By Howard Bryant
Washington Post Staff Writer
Wednesday, March 29, 2006
For the entire 2005 season, when Santana Moss produced more receiving yardage than any player in Washington Redskins history and had his best season as a pro, he clung to the idea that he was not a one-man passing attack. He did this even though he wasn't always sure he believed it.
He had a job to do, he would often say. There were other wide receivers who could make plays, such as Taylor Jacobs or Jimmy Farris. He said he did not view the Redskins' lack of second and third options as having a drastic effect on him, even though his 1,483 receiving yards represented 73 percent of all yardage gained by Redskins wide receivers and roughly 44.5 percent of receiving yards gained by every Redskins player who caught a pass, second only to Carolina's Steve Smith (with 44.8) among the league's receivers.
But yesterday, as he left Redskins Park after the second day of optional workouts, he was relieved at the prospect of no longer having to stare down opposing defenses alone. Now he'll have Antwaan Randle El and Brandon Lloyd by his side. And, of course, David Patten will be back.
"During the week last year, when people would ask me questions about what I was facing, I didn't want to say anything because I really didn't know what I would be up against from week to week," Moss said. "In the past, when I saw one guy on me, I thought, 'Cool. I can handle this man-to-man coverage.'
"But then I'd see a safety looking over at me, waiting to see what I'd do, and a linebacker waiting to knock my doors off if I went inside. That's why I told D.P. the other day how much I missed him."
"D.P." is Patten, the wide receiver the Redskins signed as a free agent last offseason. He was lost for the season with a knee injury a week before Thanksgiving, further limiting the passing attack.
With Moss, Randle El, Patten and Lloyd, the Redskins will have something of a population explosion at wideout. While most players acknowledge these sessions provide an early opportunity for team chemistry to develop, they also create an atmosphere of energy, competition, and purpose.
Patten is one player who is particularly motivated. He believed that the Redskins prematurely placed him on injured reserve, ending his season, and the arrival of Lloyd and Randle El has him primed for competition. Like Moss, Lloyd and Randle El, he has been here for both of the first two days of workouts.
"What this does is it begins the camaraderie you're going to need if you want to be there for each other later on," Patten said. "You begin to start working and pushing each other. I'm going to push these boys. They're going to push me. I feel like I'm ready to go right now."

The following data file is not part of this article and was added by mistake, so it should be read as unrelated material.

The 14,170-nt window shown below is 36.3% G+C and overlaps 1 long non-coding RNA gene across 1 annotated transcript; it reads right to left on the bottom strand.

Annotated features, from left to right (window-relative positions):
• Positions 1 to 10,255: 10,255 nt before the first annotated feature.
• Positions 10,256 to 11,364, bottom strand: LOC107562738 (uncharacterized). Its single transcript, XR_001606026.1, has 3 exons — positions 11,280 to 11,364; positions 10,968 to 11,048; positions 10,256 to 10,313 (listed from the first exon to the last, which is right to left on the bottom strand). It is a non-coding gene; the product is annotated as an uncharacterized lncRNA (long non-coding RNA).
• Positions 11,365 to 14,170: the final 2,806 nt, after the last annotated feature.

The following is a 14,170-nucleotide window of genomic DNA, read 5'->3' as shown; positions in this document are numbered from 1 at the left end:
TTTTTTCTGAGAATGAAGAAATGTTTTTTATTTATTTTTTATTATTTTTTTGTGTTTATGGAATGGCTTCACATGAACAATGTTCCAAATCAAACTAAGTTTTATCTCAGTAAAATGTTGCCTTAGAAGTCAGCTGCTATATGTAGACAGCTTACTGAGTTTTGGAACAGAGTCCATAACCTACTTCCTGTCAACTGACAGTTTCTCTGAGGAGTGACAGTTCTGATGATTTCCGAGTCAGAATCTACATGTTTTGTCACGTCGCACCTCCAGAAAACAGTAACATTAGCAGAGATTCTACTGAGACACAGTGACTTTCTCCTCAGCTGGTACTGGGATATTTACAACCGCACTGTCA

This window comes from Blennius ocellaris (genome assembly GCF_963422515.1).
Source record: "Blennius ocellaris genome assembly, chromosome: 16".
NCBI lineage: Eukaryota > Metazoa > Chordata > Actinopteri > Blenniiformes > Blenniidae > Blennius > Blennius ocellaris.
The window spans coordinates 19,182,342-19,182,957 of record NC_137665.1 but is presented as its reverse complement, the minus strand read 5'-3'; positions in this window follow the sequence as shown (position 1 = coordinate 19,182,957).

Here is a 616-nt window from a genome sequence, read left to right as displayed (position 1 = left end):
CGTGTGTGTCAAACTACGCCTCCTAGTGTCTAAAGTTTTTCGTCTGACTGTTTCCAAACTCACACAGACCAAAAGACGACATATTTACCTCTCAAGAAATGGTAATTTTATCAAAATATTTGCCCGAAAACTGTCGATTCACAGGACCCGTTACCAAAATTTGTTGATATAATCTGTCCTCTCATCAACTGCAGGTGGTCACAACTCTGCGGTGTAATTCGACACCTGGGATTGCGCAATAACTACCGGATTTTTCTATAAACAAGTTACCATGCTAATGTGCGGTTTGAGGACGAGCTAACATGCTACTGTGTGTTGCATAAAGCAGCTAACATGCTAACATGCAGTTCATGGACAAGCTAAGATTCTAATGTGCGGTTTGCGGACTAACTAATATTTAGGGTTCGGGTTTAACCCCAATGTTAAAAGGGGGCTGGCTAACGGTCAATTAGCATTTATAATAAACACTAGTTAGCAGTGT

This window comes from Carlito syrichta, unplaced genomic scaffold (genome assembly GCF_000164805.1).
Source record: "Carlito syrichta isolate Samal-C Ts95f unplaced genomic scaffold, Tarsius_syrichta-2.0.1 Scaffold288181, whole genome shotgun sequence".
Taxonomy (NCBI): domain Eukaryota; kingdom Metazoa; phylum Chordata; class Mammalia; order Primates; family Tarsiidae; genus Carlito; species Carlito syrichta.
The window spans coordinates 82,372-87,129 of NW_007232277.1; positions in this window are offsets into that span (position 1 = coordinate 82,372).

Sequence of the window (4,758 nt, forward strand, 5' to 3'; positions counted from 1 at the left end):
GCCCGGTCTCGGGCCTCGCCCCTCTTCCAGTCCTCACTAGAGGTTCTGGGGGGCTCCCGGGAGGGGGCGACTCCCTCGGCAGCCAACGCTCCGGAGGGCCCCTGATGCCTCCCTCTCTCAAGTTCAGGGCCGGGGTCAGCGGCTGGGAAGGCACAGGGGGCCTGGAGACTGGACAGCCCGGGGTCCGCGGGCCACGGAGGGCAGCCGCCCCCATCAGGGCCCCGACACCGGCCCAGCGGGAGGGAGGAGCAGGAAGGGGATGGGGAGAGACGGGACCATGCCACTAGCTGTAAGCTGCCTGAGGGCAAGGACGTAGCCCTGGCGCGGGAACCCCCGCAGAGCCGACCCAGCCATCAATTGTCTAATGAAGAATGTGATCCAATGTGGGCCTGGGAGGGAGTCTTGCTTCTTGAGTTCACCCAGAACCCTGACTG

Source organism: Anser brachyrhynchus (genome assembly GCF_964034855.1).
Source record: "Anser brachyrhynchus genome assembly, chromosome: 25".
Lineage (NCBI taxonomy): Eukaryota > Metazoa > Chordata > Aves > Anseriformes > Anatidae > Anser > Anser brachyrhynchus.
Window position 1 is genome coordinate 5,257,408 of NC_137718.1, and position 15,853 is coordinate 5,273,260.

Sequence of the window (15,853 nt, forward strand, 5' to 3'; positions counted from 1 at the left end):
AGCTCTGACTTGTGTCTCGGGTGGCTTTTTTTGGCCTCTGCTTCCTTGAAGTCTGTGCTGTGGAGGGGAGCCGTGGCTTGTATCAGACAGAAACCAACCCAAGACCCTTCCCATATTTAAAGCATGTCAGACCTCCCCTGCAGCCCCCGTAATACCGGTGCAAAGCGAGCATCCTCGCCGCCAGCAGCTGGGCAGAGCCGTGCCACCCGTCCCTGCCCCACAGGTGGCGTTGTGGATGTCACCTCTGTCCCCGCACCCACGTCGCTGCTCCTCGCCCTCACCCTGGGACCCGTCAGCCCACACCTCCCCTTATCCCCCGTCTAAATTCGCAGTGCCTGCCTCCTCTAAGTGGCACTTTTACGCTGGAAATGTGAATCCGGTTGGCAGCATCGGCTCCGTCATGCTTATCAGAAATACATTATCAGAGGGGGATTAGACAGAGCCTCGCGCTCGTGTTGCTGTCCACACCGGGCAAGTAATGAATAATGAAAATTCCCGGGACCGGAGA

Although training camp is more than three months away, Moss believes the Redskins could be as offensively diverse and dynamic as the great St. Louis Rams' offensive teams that were nicknamed "The Greatest Show on Turf."
Before climbing into a blue Hummer, Moss talked about conversations he's had with Rams wide receiver Torry Holt and how he had long marveled at the Rams' offense, adding that he wanted to take after Az-Zahir Hakim, the former Rams receiver.
Still, he said, he didn't lobby for the signing of more receivers, though it was a practice in which he engaged while playing for the New York Jets.
"No, that's C.P.'s job. He plays general manager," Moss said, referring to running back Clinton Portis, who said Monday he called his former University of Miami teammate Edgerrin James to tell him to sign with the Redskins. "I stayed back, but when I heard about the guys they were bringing in, that told me that they were making a commitment to do what they felt we needed to do to win.
"That's what it means to have these guys here during this week. You come to get to know each other, but you also come here to work, to start setting that tone that everybody is here for the same thing. We're trying to get to the next level around here."
Redskins Notes: Right guard Randy Thomas, who is recovering from a broken leg, said yesterday he is not thinking about when he will be ready to participate in workouts. "I'm not going to try and frustrate myself by wondering when that's going to happen," he said. "I have my good days and my bad days." With a new collective bargaining agreement, Thomas did not have to restructure his contract, though he had agreed to do so before an agreement was struck. . . . The Redskins, in the market for a weak-side linebacker, weeks ago contacted representatives for free agent Keith Adams, who played last season for Philadelphia, but the two sides have not spoken and are currently not working on an agreement.